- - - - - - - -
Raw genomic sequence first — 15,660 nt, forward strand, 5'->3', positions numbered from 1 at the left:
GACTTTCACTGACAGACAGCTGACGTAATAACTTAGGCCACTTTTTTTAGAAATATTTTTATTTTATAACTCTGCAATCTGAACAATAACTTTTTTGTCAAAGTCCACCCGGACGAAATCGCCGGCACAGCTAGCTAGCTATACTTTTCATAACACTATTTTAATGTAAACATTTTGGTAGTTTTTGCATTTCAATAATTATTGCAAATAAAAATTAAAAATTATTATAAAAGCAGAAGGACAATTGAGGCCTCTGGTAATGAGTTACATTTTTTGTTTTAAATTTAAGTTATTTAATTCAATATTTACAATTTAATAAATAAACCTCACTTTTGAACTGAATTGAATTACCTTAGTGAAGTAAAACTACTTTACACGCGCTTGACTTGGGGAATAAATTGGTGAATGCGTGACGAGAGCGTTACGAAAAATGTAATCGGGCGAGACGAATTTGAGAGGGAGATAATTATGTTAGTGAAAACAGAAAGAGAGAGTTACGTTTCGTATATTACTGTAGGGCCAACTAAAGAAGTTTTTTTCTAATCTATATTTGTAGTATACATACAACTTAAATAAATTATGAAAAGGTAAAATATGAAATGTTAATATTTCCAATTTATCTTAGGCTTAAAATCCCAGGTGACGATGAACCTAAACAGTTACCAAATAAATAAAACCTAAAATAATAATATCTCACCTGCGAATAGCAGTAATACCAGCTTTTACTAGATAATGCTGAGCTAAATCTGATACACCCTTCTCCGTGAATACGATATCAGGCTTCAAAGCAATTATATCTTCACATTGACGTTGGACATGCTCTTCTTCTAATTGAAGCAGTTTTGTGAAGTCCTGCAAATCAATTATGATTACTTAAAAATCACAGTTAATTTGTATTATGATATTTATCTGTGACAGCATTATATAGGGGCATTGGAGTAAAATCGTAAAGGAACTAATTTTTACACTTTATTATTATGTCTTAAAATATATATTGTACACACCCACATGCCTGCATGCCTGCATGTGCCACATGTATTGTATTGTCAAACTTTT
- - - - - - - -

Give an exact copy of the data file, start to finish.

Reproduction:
Raw genomic sequence first — 15,660 nt, forward strand, 5'->3', positions numbered from 1 at the left:
GACTTTCACTGACAGACAGCTGACGTAATAACTTAGGCCACTTTTTTTAGAAATATTTTTATTTTATAACTCTGCAATCTGAACAATAACTTTTTTGTCAAAGTCCACCCGGACGAAATCGCCGGCACAGCTAGCTAGCTATACTTTTCATAACACTATTTTAATGTAAACATTTTGGTAGTTTTTGCATTTCAATAATTATTGCAAATAAAAATTAAAAATTATTATAAAAGCAGAAGGACAATTGAGGCCTCTGGTAATGAGTTACATTTTTTGTTTTAAATTTAAGTTATTTAATTCAATATTTACAATTTAATAAATAAACCTCACTTTTGAACTGAATTGAATTACCTTAGTGAAGTAAAACTACTTTACACGCGCTTGACTTGGGGAATAAATTGGTGAATGCGTGACGAGAGCGTTACGAAAAATGTAATCGGGCGAGACGAATTTGAGAGGGAGATAATTATGTTAGTGAAAACAGAAAGAGAGAGTTACGTTTCGTATATTACTGTAGGGCCAACTAAAGAAGTTTTTTTCTAATCTATATTTGTAGTATACATACAACTTAAATAAATTATGAAAAGGTAAAATATGAAATGTTAATATTTCCAATTTATCTTAGGCTTAAAATCCCAGGTGACGATGAACCTAAACAGTTACCAAATAAATAAAACCTAAAATAATAATATCTCACCTGCGAATAGCAGTAATACCAGCTTTTACTAGATAATGCTGAGCTAAATCTGATACACCCTTCTCCGTGAATACGATATCAGGCTTCAAAGCAATTATATCTTCACATTGACGTTGGACATGCTCTTCTTCTAATTGAAGCAGTTTTGTGAAGTCCTGCAAATCAATTATGATTACTTAAAAATCACAGTTAATTTGTATTATGATATTTATCTGTGACAGCATTATATAGGGGCATTGGAGTAAAATCGTAAAGGAACTAATTTTTACACTTTATTATTATGTCTTAAAATATATATTGTACACACCCACATGCCTGCATGCCTGCATGTGCCACATGTATTGTATTGTCAAACTTTT